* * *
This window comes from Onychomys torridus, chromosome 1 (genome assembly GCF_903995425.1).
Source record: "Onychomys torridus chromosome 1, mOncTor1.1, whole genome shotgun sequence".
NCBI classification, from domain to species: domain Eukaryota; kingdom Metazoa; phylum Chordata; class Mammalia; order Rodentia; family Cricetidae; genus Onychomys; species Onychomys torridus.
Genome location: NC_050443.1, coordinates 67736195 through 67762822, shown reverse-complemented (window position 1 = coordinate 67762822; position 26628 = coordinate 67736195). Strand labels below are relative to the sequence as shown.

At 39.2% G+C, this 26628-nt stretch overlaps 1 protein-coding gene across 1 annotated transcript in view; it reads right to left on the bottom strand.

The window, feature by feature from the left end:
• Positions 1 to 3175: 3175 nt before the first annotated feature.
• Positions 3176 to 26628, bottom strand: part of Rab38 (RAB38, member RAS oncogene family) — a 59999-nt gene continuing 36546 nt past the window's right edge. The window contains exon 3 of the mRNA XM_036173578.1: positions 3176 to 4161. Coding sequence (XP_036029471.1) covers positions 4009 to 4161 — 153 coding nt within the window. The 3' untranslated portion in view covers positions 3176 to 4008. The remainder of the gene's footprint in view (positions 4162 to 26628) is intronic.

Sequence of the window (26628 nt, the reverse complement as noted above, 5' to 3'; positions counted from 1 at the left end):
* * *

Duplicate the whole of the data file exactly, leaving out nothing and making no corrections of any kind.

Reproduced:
This window comes from Onychomys torridus, chromosome 1 (genome assembly GCF_903995425.1).
Source record: "Onychomys torridus chromosome 1, mOncTor1.1, whole genome shotgun sequence".
NCBI classification, from domain to species: domain Eukaryota; kingdom Metazoa; phylum Chordata; class Mammalia; order Rodentia; family Cricetidae; genus Onychomys; species Onychomys torridus.
Genome location: NC_050443.1, coordinates 67736195 through 67762822, shown reverse-complemented (window position 1 = coordinate 67762822; position 26628 = coordinate 67736195). Strand labels below are relative to the sequence as shown.

At 39.2% G+C, this 26628-nt stretch overlaps 1 protein-coding gene across 1 annotated transcript in view; it reads right to left on the bottom strand.

The window, feature by feature from the left end:
• Positions 1 to 3175: 3175 nt before the first annotated feature.
• Positions 3176 to 26628, bottom strand: part of Rab38 (RAB38, member RAS oncogene family) — a 59999-nt gene continuing 36546 nt past the window's right edge. The window contains exon 3 of the mRNA XM_036173578.1: positions 3176 to 4161. Coding sequence (XP_036029471.1) covers positions 4009 to 4161 — 153 coding nt within the window. The 3' untranslated portion in view covers positions 3176 to 4008. The remainder of the gene's footprint in view (positions 4162 to 26628) is intronic.

Sequence of the window (26628 nt, the reverse complement as noted above, 5' to 3'; positions counted from 1 at the left end):